French Rail Unions Oppose Government Reforms
The French government has announced new proposals to reform the French railway system, and French railway workers and the unions that represent them are not pleased. Both of the major unions that represent the workers have announced that they are prepared to call for months long strikes if the government tries to implement the newly proposed laws.
The government has proposed several measures. Overall, the government wants to change the management structure of the railways. They want the railways to be autonomous and yo be able to make their own financial decisions. However, government officials have been quick to point out that they do not want to privatize the railways.
In addition to this large reform, the government wants to reform work contracts. Right now, French railway workers are virtually guaranteed a job for life. Under new regulations, it would be easier to dismiss newly hired workers. French railway workers are also guaranteed the right to work only a seven-hour day.
Other governmental reforms related to workers deal with pensions and retirement. French railway workers are allowed to retire when the reach the age of 52. They are provided with a hefty pension as well. The government wants to make railway workers work longer before pension eligibility, and they want to cut the amount paid to retirees.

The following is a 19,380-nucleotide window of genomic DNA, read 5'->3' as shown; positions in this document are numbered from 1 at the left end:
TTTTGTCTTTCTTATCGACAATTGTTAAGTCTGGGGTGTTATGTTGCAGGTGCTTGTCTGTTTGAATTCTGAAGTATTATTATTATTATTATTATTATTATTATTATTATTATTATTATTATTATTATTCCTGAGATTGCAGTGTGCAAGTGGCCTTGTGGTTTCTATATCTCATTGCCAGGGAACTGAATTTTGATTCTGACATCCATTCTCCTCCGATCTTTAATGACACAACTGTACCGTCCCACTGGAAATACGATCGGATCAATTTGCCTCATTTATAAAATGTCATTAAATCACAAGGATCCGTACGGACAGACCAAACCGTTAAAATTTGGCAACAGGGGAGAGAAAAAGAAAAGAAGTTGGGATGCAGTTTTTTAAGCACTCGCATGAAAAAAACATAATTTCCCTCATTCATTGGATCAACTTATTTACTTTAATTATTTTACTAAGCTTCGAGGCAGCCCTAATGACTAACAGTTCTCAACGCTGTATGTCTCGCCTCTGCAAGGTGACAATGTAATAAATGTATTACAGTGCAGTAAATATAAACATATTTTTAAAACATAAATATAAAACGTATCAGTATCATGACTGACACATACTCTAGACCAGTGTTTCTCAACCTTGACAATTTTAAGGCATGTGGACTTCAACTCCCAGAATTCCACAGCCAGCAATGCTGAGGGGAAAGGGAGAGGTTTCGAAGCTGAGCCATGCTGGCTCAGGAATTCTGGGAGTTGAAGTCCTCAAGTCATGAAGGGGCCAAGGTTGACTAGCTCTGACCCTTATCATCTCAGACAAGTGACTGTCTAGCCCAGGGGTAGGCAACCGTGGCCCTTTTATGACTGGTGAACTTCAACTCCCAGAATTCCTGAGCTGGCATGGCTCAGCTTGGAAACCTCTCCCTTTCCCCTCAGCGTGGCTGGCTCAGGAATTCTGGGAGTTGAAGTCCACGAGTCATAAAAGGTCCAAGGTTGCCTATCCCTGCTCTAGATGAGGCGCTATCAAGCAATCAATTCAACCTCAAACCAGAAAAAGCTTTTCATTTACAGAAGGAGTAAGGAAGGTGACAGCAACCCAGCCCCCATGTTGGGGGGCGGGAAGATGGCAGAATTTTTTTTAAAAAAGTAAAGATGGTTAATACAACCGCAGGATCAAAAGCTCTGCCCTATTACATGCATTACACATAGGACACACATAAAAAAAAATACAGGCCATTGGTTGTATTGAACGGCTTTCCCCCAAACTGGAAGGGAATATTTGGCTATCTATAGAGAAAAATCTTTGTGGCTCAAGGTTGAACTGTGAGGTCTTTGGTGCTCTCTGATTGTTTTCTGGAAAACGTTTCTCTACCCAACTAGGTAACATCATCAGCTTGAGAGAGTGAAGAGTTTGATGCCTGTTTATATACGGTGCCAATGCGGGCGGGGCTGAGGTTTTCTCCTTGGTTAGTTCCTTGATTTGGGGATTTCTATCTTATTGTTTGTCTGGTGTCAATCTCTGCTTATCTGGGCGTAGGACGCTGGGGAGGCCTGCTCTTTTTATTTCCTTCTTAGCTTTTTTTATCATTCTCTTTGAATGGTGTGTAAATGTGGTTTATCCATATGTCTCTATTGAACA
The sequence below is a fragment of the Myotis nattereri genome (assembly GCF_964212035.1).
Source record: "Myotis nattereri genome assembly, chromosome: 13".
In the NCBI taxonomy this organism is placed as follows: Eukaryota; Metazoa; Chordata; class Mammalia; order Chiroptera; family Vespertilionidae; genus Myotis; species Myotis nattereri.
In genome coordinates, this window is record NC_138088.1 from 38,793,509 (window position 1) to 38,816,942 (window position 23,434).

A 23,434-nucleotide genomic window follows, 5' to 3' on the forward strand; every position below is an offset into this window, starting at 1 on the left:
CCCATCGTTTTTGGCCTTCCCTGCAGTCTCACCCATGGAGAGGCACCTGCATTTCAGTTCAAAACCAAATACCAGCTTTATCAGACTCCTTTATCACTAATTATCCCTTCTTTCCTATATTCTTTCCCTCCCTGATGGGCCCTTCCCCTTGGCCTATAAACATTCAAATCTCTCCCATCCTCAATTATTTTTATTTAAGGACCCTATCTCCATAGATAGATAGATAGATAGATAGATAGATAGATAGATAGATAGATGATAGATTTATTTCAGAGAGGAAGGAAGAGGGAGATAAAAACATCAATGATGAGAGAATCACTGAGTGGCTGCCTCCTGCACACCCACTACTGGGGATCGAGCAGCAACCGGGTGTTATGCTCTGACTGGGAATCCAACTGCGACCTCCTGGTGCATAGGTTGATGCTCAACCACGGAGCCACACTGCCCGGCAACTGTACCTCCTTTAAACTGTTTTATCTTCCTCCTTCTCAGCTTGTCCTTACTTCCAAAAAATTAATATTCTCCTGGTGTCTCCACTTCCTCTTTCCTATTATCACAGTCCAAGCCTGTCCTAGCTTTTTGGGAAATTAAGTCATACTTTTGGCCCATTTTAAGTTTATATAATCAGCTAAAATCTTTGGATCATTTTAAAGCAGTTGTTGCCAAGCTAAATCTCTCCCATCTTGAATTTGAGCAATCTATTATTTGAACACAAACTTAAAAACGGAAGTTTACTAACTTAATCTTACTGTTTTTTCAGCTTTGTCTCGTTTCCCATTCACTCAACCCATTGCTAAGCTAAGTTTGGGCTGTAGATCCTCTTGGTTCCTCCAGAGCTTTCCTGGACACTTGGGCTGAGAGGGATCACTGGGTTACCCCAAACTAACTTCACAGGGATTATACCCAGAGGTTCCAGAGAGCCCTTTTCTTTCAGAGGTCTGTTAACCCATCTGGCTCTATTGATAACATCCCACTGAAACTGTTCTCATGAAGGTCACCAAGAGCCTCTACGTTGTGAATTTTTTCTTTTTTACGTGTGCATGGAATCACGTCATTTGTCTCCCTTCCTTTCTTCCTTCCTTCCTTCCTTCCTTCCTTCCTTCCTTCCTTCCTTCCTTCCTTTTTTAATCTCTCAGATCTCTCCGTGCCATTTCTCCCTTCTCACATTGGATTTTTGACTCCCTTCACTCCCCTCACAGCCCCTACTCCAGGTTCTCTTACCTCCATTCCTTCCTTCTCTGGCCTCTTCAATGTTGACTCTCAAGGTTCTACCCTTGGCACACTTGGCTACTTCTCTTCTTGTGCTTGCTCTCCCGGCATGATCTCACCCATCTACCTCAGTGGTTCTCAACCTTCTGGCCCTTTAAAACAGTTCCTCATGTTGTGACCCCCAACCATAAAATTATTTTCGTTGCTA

Finally, the government seeks to end some of the other perks of being a French railway worker. The French railway workers receive the right to live in special housing. They also are allowed to live in certain other types of housing at a reduced rate of rent.
There have been other attempts to reform the rail system that have failed under stiff opposition. In order to force the issue, President Macron wants to make the reforms by an executive decree instead of taking the issue through the French Legislature.
Whichever way the government wants to take the reforms, French unions will be in opposition. There are plans underway to completely stop rail service throughout France. It will be a battle between the government and the French unions. The deciding factor will be the French public who may quickly tire of not being able to get on the train. With Macron's low-level of popularity, the unions hope the public will come down on their side.
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